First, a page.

Photo by Rhema Gabiela
This summer, Senior Iris Lee will bike across the country to help build homes for families in need.
Lee will cycle on an 11-week Bike and Build journey from Virginia Beach, Florida to Central Beach, Oregon. During the ride, Lee and 30 other other young adults will participate in 12 “build” days to support local housing affiliates to increase the availability of affordable homes.
Lee said she is excited about “getting down and dirty, biking all day, enduring through the sweat … and mainly getting to know those in the community.”
Bike and Build is a nonprofit organization that organizes cross-country cycling trips that benefit the affordable housing crisis.
Lee’s team will ride an average of 66 miles a day, Bike and Build Senior Director of Operations and Development Justin Villere said. While some Bike and Build participants have experience riding long distances, Lee does not.
“I’m really nervous … I don’t really ride a bike, and it’s kind of ironic that I’m going on this trip,” Lee said.
She said the longest bike ride she has previously been on is a 20-minute ride at Venice Beach, but she said she is looking forward to her summer cross-country trip.
“I’m really excited about the challenge of it. I’m definitely going to be training a lot after I finish fundraising,” Lee said.
Lee said she chose the Central U.S. route from Virginia to Oregon mainly because she did not want to go anywhere too cold, hot or humid. Also, she wanted to end in Oregon where she has friends and family.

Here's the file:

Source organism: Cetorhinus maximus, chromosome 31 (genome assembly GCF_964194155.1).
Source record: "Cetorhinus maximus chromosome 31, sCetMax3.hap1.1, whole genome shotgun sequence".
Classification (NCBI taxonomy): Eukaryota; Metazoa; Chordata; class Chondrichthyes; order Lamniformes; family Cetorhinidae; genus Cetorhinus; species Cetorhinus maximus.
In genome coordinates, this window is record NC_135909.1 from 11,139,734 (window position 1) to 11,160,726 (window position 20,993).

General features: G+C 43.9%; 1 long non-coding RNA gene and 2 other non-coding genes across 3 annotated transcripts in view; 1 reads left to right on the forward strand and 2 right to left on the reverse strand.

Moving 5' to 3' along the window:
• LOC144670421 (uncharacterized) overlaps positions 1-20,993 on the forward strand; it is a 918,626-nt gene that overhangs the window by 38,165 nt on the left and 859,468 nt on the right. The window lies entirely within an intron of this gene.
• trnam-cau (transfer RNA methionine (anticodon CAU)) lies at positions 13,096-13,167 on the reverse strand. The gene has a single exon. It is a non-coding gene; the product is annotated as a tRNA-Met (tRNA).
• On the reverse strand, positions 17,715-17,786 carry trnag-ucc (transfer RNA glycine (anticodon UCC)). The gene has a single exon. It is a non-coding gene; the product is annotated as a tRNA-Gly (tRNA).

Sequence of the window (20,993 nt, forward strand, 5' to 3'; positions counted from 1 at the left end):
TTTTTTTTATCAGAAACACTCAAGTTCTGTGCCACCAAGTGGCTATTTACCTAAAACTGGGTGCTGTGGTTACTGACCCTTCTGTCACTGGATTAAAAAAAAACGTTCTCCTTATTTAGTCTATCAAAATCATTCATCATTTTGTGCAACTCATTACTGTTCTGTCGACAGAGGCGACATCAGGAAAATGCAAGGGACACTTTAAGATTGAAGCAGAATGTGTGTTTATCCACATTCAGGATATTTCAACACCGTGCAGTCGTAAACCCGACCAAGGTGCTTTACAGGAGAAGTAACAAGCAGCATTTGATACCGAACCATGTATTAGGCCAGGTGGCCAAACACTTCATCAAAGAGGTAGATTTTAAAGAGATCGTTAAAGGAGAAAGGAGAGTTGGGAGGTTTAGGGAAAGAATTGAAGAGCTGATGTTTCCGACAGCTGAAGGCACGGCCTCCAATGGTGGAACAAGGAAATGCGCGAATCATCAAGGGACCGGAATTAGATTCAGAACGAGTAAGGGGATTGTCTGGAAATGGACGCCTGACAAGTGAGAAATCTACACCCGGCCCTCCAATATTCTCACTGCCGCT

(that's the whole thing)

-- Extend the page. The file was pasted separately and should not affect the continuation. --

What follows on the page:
The Bike and Build organization began in 2003 to give young adults the opportunity to bike across the country while helping others, Villere said.
“There is a unique power in the passion that young adults have to make a difference in an important issue like the affordable housing crisis,” Villere said.
“Everyone should be given the option to live in a livable home and not be forced to reside in substandard places,” Lee said.
Extremely-low income individuals and families spend more than 50 percent of their incomes on housing, according to the National Income Housing Coalition 2015 report. This means these families have few funds for basic nutritional, medical and educational needs.
Participants can select from eight cross-country trips that Bike and Build offers each summer. Each year, about 300 young adults from the ages of 18 to 25 ride with Bike and Build, Villere said.
Villere said one does not need to be an avid cyclist to participate in Bike and Build. Prior to the ride, the organization helps participants prepare for the adventure.
Riders pledge to ride 500 outdoor miles, including one ride that is more than 65 miles, prior to their orientation, according to the Bike and Build website.
Lee said she needs to finish fundraising enough money for her bike before she can begin to train for the ride.
“I think that once I get on the bike and I ride for an hour, I’ll be pretty confident for it,” Lee said.
Students interested in joining a Bike and Build trip this summer can learn more and sign up at bikeandbuild.com.
Donations to support Lee’s ride can be made by visiting her donor page on the Bike and Build website. With a $150 donation, a donor can choose to sponsor one of the 13 states through which Lee will ride: Virgina, Kentucky, West Virginia, Ohio, Indiana, Illinois, Montana, Kansas, Colorado, Utah, Wyoming, Idaho and Oregon.
Follow Bryce Hanamoto on Twitter: @bryce_moto